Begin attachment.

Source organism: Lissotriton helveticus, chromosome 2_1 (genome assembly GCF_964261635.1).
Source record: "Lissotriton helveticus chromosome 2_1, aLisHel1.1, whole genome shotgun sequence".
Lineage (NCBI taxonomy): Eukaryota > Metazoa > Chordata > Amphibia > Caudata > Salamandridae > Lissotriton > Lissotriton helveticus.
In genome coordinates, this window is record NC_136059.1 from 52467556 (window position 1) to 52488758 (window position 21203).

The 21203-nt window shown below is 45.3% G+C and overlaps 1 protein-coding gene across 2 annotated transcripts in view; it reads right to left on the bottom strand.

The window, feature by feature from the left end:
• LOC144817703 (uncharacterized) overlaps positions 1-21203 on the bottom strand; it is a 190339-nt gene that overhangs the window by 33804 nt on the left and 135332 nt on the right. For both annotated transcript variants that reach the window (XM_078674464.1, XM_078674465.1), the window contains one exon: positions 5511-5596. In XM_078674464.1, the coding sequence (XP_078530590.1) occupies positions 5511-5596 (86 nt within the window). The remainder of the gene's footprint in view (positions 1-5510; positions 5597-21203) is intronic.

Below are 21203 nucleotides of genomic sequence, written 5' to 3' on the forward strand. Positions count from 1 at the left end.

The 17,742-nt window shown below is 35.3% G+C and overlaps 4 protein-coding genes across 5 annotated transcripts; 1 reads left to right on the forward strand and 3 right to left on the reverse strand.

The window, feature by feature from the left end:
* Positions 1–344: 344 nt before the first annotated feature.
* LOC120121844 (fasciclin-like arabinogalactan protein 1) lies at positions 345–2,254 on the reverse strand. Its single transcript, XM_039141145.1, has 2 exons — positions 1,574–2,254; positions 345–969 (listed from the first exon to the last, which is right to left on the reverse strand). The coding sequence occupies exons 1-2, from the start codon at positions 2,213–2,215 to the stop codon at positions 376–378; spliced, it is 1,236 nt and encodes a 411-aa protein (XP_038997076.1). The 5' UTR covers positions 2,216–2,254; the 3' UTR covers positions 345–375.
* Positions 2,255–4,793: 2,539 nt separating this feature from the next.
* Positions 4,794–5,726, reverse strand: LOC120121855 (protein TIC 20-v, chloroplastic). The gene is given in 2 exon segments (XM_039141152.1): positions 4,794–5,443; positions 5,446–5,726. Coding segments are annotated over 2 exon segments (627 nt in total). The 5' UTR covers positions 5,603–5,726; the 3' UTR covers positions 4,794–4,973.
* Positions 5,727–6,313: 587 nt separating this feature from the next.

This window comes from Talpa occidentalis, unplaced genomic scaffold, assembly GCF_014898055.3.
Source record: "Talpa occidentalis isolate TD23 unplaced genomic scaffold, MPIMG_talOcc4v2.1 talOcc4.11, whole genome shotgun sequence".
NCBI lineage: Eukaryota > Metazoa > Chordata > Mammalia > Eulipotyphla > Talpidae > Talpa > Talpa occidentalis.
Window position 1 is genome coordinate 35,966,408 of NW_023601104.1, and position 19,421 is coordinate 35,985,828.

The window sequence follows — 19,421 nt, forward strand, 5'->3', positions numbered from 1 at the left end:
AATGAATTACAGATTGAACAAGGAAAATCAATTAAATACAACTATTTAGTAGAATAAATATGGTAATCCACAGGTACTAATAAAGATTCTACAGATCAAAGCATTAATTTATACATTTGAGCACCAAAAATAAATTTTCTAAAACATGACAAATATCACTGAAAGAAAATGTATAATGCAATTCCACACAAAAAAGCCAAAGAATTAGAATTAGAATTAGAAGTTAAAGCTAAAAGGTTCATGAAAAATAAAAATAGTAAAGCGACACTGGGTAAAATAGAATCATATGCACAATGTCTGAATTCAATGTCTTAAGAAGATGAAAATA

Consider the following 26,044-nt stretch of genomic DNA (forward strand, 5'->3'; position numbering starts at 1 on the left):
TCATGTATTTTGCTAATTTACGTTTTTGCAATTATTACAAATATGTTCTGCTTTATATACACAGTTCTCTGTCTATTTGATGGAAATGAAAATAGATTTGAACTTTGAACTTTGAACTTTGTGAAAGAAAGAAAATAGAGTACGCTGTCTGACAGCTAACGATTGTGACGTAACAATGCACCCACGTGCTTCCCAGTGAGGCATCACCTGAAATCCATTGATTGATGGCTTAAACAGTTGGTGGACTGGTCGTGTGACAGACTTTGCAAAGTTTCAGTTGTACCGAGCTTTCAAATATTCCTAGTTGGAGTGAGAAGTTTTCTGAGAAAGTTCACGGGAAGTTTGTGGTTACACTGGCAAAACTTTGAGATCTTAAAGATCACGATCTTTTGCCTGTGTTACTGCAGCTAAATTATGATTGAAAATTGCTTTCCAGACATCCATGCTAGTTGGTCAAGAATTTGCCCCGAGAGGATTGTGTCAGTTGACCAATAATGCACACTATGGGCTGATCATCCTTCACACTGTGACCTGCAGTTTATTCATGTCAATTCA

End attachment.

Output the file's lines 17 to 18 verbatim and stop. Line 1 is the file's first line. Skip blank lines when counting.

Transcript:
Source record: "Talpa occidentalis isolate TD23 unplaced genomic scaffold, MPIMG_talOcc4v2.1 talOcc4.11, whole genome shotgun sequence".
NCBI lineage: Eukaryota > Metazoa > Chordata > Mammalia > Eulipotyphla > Talpidae > Talpa > Talpa occidentalis.